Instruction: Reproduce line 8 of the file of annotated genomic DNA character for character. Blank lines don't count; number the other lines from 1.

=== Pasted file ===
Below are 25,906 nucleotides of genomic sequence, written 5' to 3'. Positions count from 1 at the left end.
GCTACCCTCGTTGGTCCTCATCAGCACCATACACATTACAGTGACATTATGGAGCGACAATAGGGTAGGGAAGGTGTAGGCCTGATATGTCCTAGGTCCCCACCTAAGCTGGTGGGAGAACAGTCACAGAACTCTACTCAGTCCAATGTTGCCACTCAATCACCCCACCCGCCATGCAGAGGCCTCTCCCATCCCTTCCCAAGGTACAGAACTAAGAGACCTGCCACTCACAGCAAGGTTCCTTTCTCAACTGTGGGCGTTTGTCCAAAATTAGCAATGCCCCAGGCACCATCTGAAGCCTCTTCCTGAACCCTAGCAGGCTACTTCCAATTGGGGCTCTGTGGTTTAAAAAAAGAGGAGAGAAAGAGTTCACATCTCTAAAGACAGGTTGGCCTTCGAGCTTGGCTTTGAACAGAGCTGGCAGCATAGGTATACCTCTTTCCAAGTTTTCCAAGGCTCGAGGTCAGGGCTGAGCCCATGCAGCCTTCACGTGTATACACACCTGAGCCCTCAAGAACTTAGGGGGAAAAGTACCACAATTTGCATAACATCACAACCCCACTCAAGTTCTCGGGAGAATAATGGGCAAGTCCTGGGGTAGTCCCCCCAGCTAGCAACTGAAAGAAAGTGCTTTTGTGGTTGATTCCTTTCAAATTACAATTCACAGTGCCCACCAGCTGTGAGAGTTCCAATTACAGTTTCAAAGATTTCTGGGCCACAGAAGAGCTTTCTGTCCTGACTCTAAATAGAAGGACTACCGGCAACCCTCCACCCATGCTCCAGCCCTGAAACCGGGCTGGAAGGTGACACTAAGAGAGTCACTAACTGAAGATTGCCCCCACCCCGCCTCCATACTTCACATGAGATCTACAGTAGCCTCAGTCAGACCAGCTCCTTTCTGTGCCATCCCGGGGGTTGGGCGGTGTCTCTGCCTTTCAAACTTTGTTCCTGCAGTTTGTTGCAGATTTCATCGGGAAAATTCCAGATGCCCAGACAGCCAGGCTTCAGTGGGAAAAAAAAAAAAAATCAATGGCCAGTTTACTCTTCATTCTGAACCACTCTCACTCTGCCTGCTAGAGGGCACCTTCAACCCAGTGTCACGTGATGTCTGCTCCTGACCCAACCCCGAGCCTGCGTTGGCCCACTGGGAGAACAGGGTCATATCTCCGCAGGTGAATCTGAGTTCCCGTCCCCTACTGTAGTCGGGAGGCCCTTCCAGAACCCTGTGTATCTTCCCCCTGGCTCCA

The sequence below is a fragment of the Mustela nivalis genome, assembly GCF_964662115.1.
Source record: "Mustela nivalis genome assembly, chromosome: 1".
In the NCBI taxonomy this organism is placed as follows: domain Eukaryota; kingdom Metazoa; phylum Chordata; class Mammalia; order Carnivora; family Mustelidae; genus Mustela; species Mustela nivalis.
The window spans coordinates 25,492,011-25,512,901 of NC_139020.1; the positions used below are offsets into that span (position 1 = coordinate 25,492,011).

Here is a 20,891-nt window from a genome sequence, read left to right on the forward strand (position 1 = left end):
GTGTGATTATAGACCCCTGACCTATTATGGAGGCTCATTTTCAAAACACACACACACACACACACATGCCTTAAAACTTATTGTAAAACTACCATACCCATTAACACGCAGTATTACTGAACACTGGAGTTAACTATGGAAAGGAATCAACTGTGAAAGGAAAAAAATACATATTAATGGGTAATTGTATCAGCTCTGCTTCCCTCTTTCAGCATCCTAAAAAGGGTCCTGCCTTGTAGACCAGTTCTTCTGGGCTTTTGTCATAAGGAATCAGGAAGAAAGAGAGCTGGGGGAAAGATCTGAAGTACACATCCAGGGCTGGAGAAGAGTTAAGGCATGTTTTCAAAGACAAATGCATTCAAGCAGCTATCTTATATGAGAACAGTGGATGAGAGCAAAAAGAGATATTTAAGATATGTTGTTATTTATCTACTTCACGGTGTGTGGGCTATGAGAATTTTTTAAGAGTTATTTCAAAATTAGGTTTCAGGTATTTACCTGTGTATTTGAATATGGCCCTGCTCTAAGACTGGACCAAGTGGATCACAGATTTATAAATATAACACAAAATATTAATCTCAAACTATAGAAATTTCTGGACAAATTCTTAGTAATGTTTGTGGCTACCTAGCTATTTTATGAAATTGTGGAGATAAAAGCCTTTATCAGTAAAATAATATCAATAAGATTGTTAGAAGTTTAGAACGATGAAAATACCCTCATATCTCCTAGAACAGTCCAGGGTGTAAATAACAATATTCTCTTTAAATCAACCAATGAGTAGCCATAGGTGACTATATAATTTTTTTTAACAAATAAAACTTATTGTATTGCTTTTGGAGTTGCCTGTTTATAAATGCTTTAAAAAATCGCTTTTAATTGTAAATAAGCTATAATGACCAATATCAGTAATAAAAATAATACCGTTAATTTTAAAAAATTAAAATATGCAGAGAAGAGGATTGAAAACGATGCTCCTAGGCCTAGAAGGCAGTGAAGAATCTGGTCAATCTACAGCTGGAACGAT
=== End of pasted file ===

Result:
GTGTGATTATAGACCCCTGACCTATTATGGAGGCTCATTTTCAAAACACACACACACACACACACATGCCTTAAAACTTATTGTAAAACTACCATACCCATTAACACGCAGTATTACTGAACACTGGAGTTAACTATGGAAAGGAATCAACTGTGAAAGGAAAAAAATACATATTAATGGGTAATTGTATCAGCTCTGCTTCCCTCTTTCAGCATCCTAAAAAGGGTCCTGCCTTGTAGACCAGTTCTTCTGGGCTTTTGTCATAAGGAATCAGGAAGAAAGAGAGCTGGGGGAAAGATCTGAAGTACACATCCAGGGCTGGAGAAGAGTTAAGGCATGTTTTCAAAGACAAATGCATTCAAGCAGCTATCTTATATGAGAACAGTGGATGAGAGCAAAAAGAGATATTTAAGATATGTTGTTATTTATCTACTTCACGGTGTGTGGGCTATGAGAATTTTTTAAGAGTTATTTCAAAATTAGGTTTCAGGTATTTACCTGTGTATTTGAATATGGCCCTGCTCTAAGACTGGACCAAGTGGATCACAGATTTATAAATATAACACAAAATATTAATCTCAAACTATAGAAATTTCTGGACAAATTCTTAGTAATGTTTGTGGCTACCTAGCTATTTTATGAAATTGTGGAGATAAAAGCCTTTATCAGTAAAATAATATCAATAAGATTGTTAGAAGTTTAGAACGATGAAAATACCCTCATATCTCCTAGAACAGTCCAGGGTGTAAATAACAATATTCTCTTTAAATCAACCAATGAGTAGCCATAGGTGACTATATAATTTTTTTTAACAAATAAAACTTATTGTATTGCTTTTGGAGTTGCCTGTTTATAAATGCTTTAAAAAATCGCTTTTAATTGTAAATAAGCTATAATGACCAATATCAGTAATAAAAATAATACCGTTAATTTTAAAAAATTAAAATATGCAGAGAAGAGGATTGAAAACGATGCTCCTAGGCCTAGAAGGCAGTGAAGAATCTGGTCAATCTACAGCTGGAACGAT